IIED animation: how a new global treaty could turn the tide to save the high seas
The final instalment in a series of three animations from IIED on how nations can move towards an inclusive blue economy explores how a new global treaty – the first of its kind – could end lawlessness that threatens conservation of the high seas.
This vast stretch of ocean – covering 50% of the planet – falls outside national boundaries. Ungoverned, these seas are exposed to widespread abuses such as overfishing or the dumping of chemical waste and plastic.
This puts the food security of millions of people at stake. And, due to the interconnected nature of our ocean, dangerous pollutants are washed ashore with crippling effects for coastal communities.
The animation condenses into 90 seconds how a new international and legally binding agreement, set to govern conservation and sustainable use of biological diversity in areas beyond national jurisdiction (BBNJ), is a once-in-a-lifetime opportunity to protect marine species and the communities whose livelihoods and economies rely on the high seas.
The short video calls for the new treaty to incorporate mechanisms that ensure activity in these waters benefit everyone. Measures could include a trust fund that builds capacity of fishing communities so they can be involved in monitoring the environmental health of the high seas, or to actively participate in research and development. Other tools such as marine protected areas can prevent dangerous overfishing, safeguard biodiversity and help maintain ecosystem stability.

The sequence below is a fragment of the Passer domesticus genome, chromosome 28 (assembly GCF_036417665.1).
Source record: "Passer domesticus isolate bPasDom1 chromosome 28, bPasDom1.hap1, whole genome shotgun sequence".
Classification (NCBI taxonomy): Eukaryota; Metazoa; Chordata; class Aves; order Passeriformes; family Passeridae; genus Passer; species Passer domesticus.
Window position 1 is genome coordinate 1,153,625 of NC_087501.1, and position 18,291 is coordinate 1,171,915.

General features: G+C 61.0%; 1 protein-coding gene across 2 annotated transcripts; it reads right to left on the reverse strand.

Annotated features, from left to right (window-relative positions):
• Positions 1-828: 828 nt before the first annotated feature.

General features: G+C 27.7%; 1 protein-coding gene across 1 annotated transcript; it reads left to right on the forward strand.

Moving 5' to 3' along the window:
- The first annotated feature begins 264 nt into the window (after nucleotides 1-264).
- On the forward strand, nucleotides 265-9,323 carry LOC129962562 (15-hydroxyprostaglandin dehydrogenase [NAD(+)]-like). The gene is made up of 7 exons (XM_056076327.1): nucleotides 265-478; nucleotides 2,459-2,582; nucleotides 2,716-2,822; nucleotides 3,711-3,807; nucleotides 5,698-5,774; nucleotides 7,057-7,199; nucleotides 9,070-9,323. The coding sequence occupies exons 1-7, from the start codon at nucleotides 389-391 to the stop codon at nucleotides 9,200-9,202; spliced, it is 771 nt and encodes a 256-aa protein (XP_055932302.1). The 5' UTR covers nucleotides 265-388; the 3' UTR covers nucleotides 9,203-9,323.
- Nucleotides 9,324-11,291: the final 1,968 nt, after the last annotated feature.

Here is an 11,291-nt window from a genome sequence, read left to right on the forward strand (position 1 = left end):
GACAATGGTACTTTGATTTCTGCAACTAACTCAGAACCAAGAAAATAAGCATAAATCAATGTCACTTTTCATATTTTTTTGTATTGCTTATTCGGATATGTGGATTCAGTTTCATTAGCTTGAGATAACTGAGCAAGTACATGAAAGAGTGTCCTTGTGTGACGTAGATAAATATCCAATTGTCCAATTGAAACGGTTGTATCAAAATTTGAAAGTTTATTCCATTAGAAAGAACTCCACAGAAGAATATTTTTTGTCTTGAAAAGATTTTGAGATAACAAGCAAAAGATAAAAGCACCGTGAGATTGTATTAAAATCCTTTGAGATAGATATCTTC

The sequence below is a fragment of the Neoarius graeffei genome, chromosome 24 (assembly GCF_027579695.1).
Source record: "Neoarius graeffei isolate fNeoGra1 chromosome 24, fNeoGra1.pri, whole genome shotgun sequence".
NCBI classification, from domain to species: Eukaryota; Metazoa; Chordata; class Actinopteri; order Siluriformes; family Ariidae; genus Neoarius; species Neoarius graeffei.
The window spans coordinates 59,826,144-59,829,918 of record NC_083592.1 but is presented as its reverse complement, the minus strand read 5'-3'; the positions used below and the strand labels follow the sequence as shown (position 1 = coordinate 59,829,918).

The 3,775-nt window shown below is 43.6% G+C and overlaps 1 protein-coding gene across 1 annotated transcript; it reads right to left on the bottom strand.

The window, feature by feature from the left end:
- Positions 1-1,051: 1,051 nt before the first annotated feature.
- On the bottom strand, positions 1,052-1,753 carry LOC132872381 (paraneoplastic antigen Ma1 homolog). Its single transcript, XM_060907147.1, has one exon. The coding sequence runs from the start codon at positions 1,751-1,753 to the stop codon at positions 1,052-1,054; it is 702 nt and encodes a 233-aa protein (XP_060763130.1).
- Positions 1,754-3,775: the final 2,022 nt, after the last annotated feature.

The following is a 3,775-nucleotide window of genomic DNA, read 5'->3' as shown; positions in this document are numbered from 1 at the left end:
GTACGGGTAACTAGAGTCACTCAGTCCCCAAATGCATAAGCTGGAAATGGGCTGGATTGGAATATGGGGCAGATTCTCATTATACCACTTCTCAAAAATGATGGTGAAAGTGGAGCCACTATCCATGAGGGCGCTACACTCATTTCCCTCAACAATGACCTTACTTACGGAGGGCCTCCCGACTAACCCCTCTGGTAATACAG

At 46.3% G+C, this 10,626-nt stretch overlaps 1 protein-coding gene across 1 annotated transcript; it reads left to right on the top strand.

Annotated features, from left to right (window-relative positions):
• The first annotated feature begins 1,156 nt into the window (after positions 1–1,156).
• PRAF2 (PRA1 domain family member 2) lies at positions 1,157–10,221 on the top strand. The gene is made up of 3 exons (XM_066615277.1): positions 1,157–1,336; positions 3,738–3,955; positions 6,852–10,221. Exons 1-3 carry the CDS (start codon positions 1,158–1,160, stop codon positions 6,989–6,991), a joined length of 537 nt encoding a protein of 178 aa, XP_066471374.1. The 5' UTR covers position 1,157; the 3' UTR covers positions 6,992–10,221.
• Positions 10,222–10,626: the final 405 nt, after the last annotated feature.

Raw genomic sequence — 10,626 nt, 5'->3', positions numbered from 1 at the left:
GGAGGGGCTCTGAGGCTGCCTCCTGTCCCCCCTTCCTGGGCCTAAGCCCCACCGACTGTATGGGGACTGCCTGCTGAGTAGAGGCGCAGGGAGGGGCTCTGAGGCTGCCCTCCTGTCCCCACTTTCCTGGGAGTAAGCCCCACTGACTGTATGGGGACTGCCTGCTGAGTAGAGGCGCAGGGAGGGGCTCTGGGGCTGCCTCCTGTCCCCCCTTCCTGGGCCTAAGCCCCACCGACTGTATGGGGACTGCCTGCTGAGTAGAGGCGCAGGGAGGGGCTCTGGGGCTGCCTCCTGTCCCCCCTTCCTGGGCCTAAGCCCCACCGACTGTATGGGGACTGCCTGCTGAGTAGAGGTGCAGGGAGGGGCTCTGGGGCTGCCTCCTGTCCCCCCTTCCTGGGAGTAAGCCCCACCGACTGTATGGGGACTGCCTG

Under a project supported by the Swedish International Development Cooperation Agency (Sida), IIED is working with experts, policymakers and communities to close the governance gap in the high seas, replacing it with a new legally binding treaty that protects the high seas and enables the people who depend on it to thrive.
Further IIED animations about an inclusive blue economy
- Why the value that small-scale fishing brings to national economies should be recognised by policymakers
- How fiscal policy tools such as taxes, penalties and subsidies can support the health of the ocean and protect the livelihoods of people who depend on it